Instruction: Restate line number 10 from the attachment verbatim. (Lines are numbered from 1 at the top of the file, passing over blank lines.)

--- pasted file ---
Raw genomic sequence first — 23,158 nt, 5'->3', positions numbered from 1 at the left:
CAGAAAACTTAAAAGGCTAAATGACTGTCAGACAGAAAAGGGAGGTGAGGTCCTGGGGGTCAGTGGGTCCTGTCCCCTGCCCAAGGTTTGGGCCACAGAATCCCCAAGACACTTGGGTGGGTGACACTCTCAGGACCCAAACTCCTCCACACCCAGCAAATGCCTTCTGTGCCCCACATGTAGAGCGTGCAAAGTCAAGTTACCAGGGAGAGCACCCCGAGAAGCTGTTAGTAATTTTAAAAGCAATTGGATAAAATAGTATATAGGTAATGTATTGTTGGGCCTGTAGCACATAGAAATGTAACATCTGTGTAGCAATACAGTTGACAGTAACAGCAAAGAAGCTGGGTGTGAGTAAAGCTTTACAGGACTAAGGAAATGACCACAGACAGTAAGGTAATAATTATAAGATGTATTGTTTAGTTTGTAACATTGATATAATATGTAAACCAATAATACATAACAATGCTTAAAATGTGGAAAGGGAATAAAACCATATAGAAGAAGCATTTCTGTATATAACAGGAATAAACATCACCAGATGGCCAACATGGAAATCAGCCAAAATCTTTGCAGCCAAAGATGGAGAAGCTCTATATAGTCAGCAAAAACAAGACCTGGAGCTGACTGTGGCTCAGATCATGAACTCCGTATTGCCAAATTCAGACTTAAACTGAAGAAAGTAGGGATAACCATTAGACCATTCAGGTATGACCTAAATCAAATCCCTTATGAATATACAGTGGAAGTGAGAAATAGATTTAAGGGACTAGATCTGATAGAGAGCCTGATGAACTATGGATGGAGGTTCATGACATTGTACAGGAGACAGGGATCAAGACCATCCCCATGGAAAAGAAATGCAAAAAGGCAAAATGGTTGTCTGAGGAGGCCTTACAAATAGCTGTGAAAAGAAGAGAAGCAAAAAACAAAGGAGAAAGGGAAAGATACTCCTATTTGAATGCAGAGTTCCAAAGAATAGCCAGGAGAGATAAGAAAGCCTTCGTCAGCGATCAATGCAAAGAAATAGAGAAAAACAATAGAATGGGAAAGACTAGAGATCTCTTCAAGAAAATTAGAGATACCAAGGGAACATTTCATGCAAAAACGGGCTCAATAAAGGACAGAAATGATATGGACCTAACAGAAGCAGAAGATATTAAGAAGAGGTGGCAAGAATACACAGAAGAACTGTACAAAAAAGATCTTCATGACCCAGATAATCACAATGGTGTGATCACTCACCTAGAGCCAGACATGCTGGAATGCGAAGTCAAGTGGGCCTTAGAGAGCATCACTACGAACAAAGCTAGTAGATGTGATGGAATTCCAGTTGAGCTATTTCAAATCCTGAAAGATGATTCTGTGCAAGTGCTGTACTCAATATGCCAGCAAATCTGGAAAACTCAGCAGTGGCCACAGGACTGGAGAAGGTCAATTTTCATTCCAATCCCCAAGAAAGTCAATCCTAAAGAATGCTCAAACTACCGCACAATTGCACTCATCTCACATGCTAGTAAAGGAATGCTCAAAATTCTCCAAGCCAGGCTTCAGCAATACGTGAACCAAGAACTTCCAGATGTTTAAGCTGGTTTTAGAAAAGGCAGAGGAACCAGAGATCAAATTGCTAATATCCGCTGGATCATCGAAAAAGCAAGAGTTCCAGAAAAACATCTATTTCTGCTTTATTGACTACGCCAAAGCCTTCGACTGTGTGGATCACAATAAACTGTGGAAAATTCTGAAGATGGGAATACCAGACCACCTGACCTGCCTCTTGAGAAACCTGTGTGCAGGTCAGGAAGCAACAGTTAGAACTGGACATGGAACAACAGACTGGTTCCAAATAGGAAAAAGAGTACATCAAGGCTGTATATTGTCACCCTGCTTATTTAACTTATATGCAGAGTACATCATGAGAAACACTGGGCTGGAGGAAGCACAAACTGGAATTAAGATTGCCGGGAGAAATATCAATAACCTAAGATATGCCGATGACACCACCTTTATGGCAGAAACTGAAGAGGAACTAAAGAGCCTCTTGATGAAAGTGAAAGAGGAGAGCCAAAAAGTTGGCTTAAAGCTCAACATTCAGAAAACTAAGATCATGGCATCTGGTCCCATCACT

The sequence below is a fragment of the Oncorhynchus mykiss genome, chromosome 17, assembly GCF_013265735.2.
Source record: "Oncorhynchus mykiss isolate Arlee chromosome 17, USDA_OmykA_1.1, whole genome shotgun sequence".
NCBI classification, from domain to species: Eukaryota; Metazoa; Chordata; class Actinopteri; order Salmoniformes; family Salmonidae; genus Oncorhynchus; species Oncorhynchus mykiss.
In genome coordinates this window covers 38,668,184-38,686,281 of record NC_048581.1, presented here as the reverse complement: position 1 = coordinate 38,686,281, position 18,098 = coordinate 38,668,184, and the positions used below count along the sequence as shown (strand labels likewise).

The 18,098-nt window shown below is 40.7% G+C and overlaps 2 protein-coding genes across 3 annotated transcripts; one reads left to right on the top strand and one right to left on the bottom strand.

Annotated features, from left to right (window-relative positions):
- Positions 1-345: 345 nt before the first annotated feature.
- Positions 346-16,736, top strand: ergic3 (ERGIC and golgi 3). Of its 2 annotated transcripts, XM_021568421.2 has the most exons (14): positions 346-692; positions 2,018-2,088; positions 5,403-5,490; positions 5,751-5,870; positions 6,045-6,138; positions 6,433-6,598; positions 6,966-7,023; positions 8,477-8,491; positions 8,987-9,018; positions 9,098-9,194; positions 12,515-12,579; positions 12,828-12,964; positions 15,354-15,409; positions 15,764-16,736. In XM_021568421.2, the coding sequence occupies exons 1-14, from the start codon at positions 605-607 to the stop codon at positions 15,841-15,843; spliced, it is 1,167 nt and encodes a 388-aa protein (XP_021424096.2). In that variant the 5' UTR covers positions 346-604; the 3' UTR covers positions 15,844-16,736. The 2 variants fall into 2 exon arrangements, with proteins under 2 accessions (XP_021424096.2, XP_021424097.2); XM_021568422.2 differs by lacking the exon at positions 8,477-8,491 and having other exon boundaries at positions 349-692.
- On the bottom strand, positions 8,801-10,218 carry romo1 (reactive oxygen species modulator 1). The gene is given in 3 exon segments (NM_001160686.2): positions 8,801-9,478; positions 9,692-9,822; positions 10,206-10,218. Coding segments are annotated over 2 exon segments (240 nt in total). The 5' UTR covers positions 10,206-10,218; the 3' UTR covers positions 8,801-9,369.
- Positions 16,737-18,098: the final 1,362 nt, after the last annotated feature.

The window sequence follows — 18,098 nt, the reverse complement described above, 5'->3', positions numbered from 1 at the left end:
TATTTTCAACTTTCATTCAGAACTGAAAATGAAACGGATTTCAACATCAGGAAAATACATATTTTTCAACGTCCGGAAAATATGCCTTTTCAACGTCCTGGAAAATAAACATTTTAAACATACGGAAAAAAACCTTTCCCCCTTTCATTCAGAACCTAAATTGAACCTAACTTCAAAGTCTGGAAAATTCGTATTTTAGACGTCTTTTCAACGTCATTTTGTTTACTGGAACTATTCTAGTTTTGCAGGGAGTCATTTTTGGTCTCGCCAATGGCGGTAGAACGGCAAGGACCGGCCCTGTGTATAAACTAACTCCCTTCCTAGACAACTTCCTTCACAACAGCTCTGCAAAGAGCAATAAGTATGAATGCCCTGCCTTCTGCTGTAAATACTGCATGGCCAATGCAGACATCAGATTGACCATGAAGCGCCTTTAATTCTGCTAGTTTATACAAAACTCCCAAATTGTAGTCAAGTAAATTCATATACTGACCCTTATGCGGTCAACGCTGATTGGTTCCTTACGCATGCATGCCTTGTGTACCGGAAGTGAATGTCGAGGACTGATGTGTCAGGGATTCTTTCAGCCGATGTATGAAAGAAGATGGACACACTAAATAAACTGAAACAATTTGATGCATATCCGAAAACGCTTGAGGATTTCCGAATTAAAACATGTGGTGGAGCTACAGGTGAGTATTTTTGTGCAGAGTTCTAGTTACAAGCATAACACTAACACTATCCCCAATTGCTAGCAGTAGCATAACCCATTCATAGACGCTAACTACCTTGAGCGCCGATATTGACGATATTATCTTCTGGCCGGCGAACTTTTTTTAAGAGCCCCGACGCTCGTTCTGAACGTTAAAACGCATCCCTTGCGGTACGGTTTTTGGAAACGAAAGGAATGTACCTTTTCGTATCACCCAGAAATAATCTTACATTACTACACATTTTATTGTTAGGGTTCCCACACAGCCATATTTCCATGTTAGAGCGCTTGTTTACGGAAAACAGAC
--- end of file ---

- Positions 346-16,736, top strand: ergic3 (ERGIC and golgi 3). Of its 2 annotated transcripts, XM_021568421.2 has the most exons (14): positions 346-692; positions 2,018-2,088; positions 5,403-5,490; positions 5,751-5,870; positions 6,045-6,138; positions 6,433-6,598; positions 6,966-7,023; positions 8,477-8,491; positions 8,987-9,018; positions 9,098-9,194; positions 12,515-12,579; positions 12,828-12,964; positions 15,354-15,409; positions 15,764-16,736. In XM_021568421.2, the coding sequence occupies exons 1-14, from the start codon at positions 605-607 to the stop codon at positions 15,841-15,843; spliced, it is 1,167 nt and encodes a 388-aa protein (XP_021424096.2). In that variant the 5' UTR covers positions 346-604; the 3' UTR covers positions 15,844-16,736. The 2 variants fall into 2 exon arrangements, with proteins under 2 accessions (XP_021424096.2, XP_021424097.2); XM_021568422.2 differs by lacking the exon at positions 8,477-8,491 and having other exon boundaries at positions 349-692.